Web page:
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Article

Monasticism, Monotheism, and Monogamy: Past and Present Expressions of the Undivided Life

Independent Scholar, Montreal, QC H4R 3A7, Canada
Religions 2019, 10(8), 489; https://doi.org/10.3390/rel10080489
Received: 30 May 2019 / Revised: 15 August 2019 / Accepted: 16 August 2019 / Published: 20 August 2019
(This article belongs to the Special Issue Exploring the Future of Christian Monasticisms)

Abstract

:
Monasticism first appeared in Christian tradition in the late third and early fourth centuries as a way to practice true religion. Soon after, it also became a way of eschewing the Church’s embrace of political power and the divided loyalties which accompanied that union. Contemporary expressions of monasticism in the Protestant tradition (often identified as new monasticism) have interpreted the mono (singularity) not as celibacy or living in a cloistered community, but as abandoning cultural promiscuity in order to live out a monogamous spirituality. Though each monastic community has its own distinct characteristics and context, one can identify two common markers which unite both contemporary expressions of monasticism and historical monastic communities: (1) monotheism or a singular devotion to God which is separate from political, societal, and economic ambitions, and (2) monogamy or a commitment to a particular community, neighborhood, and mission. This article explores ancient and contemporary expressions of monasticism by examining their guiding documents and looking for evidence of monotheism and monogamous spirituality. By giving fresh articulation to the mono in monasticism, we are better able to identify the heart of the undivided (monastic) life and discern its presence in reimagined forms.

1. Introduction

The singularity at the heart of monasticism, the mono in monasticism if you will, is a bit of an enigma. In some ways, it is as simple as translating the Greek word, monazein: to live alone. Monasticism of any sort implies a certain amount of separation from society. Yet none of the monastics, not even the early Egyptian hermits, totally eschewed human contact; all were in some way connected to a community of like-minded devotees. Though solitude features significantly in Christian monasticism, the religious life has found expression primarily in a communal setting. In the Benedictine tradition, these communities are characterized by vows of obedience, stability, and conversion of life (which includes chastity and relinquishing private ownership). Instead of life alone, monasticism has come to mean life bound to community. What, then, is the singleness (mono) at the heart of this particular expression of Christian spirituality?
I ask this question both as a scholar who studies spirituality and as a practitioner involved in the spiritual formation of various faith communities. While I celebrate the renewed interest in monastic practices and disciplines within my Protestant tradition, I am also wary of appropriation or modernization without due diligence. Critics of the new monastic movement such as Martha McAfee suggest that Protestant intentional communities do not qualify as monastic expressions because they do not practice celibacy as the school for loving God.1 However, it seems clear that monastic celibacy is a means, not an end. My goal in giving fresh articulation to the mono in monasticism is to identify the heart of the undivided (monastic) life and thereby discern its presence in reimagined forms.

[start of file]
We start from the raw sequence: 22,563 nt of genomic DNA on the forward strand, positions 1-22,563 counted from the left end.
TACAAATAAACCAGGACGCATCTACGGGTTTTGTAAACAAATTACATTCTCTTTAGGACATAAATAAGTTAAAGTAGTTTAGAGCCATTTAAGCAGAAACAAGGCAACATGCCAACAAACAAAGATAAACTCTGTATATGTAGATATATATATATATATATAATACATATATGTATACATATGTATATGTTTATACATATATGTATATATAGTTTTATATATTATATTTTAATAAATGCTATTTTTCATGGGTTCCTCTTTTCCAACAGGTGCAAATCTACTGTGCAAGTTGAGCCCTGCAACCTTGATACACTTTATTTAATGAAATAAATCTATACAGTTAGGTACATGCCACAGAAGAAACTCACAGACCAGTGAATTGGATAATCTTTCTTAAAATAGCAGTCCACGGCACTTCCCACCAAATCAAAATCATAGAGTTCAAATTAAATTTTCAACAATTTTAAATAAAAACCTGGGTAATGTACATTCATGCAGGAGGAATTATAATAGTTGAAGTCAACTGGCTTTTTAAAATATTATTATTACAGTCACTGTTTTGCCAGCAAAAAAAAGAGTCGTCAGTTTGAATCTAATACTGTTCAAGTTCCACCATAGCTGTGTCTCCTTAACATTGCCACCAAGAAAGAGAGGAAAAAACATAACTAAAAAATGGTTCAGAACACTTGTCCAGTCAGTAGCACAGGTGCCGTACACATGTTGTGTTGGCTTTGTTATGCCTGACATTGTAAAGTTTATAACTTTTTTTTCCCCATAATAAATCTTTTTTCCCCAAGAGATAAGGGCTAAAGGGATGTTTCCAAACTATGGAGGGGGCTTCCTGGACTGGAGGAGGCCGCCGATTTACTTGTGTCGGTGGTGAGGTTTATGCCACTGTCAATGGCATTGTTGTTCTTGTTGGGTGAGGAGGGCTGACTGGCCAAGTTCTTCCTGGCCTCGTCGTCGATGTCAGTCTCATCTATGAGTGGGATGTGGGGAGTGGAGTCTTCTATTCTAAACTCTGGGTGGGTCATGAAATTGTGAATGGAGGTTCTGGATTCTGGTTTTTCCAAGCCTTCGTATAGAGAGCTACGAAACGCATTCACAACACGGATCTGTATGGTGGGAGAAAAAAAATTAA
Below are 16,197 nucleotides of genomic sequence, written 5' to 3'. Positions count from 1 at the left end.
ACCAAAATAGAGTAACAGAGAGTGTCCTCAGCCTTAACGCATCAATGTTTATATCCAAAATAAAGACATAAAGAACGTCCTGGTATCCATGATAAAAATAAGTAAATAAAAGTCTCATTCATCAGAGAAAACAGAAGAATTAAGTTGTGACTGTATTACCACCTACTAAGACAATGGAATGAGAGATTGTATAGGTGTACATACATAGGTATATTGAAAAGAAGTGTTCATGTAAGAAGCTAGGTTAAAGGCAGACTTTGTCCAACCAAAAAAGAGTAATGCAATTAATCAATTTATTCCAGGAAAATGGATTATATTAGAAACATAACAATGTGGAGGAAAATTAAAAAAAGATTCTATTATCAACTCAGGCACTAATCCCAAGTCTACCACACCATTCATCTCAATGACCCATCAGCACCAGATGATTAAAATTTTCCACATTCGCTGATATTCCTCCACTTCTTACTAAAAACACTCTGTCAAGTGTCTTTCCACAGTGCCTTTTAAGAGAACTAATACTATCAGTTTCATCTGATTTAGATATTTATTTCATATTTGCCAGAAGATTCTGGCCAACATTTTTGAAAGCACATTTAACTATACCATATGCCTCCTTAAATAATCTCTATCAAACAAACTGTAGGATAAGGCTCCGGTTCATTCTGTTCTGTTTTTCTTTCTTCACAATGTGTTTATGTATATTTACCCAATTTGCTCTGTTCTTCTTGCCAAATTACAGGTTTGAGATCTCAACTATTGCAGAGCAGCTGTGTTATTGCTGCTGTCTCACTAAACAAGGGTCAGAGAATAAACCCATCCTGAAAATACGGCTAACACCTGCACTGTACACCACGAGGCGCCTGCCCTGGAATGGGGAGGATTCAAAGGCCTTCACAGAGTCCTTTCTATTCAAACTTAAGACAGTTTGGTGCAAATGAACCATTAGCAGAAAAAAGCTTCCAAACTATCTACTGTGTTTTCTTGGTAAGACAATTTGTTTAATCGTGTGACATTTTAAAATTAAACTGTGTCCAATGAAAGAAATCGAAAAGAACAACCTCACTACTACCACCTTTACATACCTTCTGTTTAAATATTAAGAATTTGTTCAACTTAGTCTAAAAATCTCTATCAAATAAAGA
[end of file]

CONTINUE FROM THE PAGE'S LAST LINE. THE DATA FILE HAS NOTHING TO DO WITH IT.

The manner in which one articulates monastic tenets has implications for the teleological instinct of the community. Is spirituality framed positively or negatively? Is hatred for sin primary or is it compassion for the world? Are discipline and correction viewed as deserved punishment or doorways to restoration? Does a monastic Rule foster fear or love? If we view monasticism as primarily a turning to instead of a rejection of (though the second will necessarily follow the first), the vows of obedience and renouncing personal property might be better framed as monotheism (love of God), a life of devotion to the Divine Source as revealed in Jesus. Similarly, the monastic vows of stability and chastity could be framed as a type of monogamy (love of neighbor), a call to faithful, loving relationship(s).2
In order to trace the presence of these markers of monasticism (monotheism and monogamy), I engage with the Rules governing two monastic expressions: the Monastery of Monte Cassino in Italy (founded around 529) and the Order of Sustainable Faith in Ohio (2014), a missional monastic expression of the Vineyard movement. In many ways, these communities represent opposite ends of the spectrum in the tradition: ancient and contemporary, Catholic and Protestant, cloistered and integrated, celibate and family-inclusive. Benedict’s Rule is established, its merit proved through centuries of practice. By comparison, Boyd’s Rule is still a work in progress, not yet fully tested in community life. Practices differ as well. Benedict combatted fleshly temptation by taking off his garments and throwing himself into a patch of briars (Gregory the Great 1911, p. 55). A member of the Order of Sustainable Faith states that living under the Rule allowed her to have greater compassion for herself, especially her shortcomings and mistakes.3